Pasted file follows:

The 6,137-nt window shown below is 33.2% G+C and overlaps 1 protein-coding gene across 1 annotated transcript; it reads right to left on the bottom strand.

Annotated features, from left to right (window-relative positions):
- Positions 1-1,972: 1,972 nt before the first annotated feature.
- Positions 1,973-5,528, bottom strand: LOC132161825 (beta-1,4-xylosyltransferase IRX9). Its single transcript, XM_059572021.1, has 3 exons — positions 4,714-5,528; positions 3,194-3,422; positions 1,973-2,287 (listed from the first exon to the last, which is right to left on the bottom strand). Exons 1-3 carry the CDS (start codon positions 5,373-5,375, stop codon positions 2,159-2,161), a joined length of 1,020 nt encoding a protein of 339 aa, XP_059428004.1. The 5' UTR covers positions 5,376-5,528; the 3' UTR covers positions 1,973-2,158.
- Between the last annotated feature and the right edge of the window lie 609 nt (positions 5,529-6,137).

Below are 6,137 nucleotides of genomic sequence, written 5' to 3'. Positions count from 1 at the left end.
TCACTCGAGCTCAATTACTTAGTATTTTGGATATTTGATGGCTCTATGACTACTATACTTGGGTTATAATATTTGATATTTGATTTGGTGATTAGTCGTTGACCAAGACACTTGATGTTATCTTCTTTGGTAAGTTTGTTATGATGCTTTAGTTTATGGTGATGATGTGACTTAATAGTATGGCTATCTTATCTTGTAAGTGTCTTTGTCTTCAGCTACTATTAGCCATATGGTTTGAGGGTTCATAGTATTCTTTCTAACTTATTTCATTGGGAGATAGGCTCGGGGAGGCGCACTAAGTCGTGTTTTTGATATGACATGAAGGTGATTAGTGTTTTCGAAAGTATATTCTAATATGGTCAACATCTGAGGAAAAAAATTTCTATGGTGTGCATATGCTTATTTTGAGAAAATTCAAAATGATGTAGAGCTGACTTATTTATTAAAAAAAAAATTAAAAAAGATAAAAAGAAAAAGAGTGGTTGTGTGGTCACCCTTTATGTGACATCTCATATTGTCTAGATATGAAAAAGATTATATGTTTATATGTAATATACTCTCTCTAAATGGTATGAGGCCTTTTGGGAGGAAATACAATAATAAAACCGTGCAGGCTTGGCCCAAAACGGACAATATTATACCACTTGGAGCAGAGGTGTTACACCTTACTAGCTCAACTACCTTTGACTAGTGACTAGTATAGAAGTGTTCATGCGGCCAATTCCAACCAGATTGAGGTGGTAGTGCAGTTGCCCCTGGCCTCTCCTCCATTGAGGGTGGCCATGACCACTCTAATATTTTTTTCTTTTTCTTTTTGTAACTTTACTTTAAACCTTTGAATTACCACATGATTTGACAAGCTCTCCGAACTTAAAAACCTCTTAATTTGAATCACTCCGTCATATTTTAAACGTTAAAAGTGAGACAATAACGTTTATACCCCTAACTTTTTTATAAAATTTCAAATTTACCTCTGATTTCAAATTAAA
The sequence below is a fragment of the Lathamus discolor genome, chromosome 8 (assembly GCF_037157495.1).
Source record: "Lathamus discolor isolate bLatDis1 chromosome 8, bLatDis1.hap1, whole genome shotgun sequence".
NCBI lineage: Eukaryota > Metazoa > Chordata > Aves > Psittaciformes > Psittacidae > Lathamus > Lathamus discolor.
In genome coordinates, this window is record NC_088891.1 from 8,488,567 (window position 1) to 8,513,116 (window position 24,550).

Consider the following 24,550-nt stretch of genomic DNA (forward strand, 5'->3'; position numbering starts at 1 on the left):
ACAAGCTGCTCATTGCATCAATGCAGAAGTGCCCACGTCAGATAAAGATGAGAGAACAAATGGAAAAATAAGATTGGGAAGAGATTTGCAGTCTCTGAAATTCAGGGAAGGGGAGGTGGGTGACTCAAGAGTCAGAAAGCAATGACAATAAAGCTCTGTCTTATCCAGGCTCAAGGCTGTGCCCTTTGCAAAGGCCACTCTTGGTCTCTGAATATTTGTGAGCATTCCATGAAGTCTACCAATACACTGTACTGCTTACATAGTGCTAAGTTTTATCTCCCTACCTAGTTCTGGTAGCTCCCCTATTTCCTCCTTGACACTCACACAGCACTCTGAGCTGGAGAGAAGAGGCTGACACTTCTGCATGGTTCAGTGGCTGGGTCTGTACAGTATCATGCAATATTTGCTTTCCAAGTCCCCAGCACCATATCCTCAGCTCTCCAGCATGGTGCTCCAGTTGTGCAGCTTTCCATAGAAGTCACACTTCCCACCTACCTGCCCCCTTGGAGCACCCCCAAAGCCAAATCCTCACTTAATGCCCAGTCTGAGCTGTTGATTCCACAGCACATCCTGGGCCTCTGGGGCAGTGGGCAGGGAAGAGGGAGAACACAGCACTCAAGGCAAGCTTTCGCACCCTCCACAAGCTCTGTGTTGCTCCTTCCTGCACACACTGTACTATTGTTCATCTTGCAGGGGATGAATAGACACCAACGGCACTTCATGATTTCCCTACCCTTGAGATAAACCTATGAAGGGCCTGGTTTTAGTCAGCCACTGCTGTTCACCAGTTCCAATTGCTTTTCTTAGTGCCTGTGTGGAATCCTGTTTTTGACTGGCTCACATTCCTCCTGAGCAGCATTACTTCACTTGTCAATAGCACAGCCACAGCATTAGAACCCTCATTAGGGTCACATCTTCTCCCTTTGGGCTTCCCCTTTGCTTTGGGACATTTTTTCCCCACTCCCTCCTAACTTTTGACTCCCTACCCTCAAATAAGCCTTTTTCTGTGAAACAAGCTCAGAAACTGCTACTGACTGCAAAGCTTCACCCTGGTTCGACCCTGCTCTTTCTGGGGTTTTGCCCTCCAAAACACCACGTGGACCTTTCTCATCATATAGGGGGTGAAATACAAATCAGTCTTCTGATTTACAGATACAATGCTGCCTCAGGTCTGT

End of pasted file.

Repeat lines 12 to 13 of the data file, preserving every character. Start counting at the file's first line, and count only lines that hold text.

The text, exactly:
Consider the following 24,550-nt stretch of genomic DNA (forward strand, 5'->3'; position numbering starts at 1 on the left):
ACAAGCTGCTCATTGCATCAATGCAGAAGTGCCCACGTCAGATAAAGATGAGAGAACAAATGGAAAAATAAGATTGGGAAGAGATTTGCAGTCTCTGAAATTCAGGGAAGGGGAGGTGGGTGACTCAAGAGTCAGAAAGCAATGACAATAAAGCTCTGTCTTATCCAGGCTCAAGGCTGTGCCCTTTGCAAAGGCCACTCTTGGTCTCTGAATATTTGTGAGCATTCCATGAAGTCTACCAATACACTGTACTGCTTACATAGTGCTAAGTTTTATCTCCCTACCTAGTTCTGGTAGCTCCCCTATTTCCTCCTTGACACTCACACAGCACTCTGAGCTGGAGAGAAGAGGCTGACACTTCTGCATGGTTCAGTGGCTGGGTCTGTACAGTATCATGCAATATTTGCTTTCCAAGTCCCCAGCACCATATCCTCAGCTCTCCAGCATGGTGCTCCAGTTGTGCAGCTTTCCATAGAAGTCACACTTCCCACCTACCTGCCCCCTTGGAGCACCCCCAAAGCCAAATCCTCACTTAATGCCCAGTCTGAGCTGTTGATTCCACAGCACATCCTGGGCCTCTGGGGCAGTGGGCAGGGAAGAGGGAGAACACAGCACTCAAGGCAAGCTTTCGCACCCTCCACAAGCTCTGTGTTGCTCCTTCCTGCACACACTGTACTATTGTTCATCTTGCAGGGGATGAATAGACACCAACGGCACTTCATGATTTCCCTACCCTTGAGATAAACCTATGAAGGGCCTGGTTTTAGTCAGCCACTGCTGTTCACCAGTTCCAATTGCTTTTCTTAGTGCCTGTGTGGAATCCTGTTTTTGACTGGCTCACATTCCTCCTGAGCAGCATTACTTCACTTGTCAATAGCACAGCCACAGCATTAGAACCCTCATTAGGGTCACATCTTCTCCCTTTGGGCTTCCCCTTTGCTTTGGGACATTTTTTCCCCACTCCCTCCTAACTTTTGACTCCCTACCCTCAAATAAGCCTTTTTCTGTGAAACAAGCTCAGAAACTGCTACTGACTGCAAAGCTTCACCCTGGTTCGACCCTGCTCTTTCTGGGGTTTTGCCCTCCAAAACACCACGTGGACCTTTCTCATCATATAGGGGGTGAAATACAAATCAGTCTTCTGATTTACAGATACAATGCTGCCTCAGGTCTGT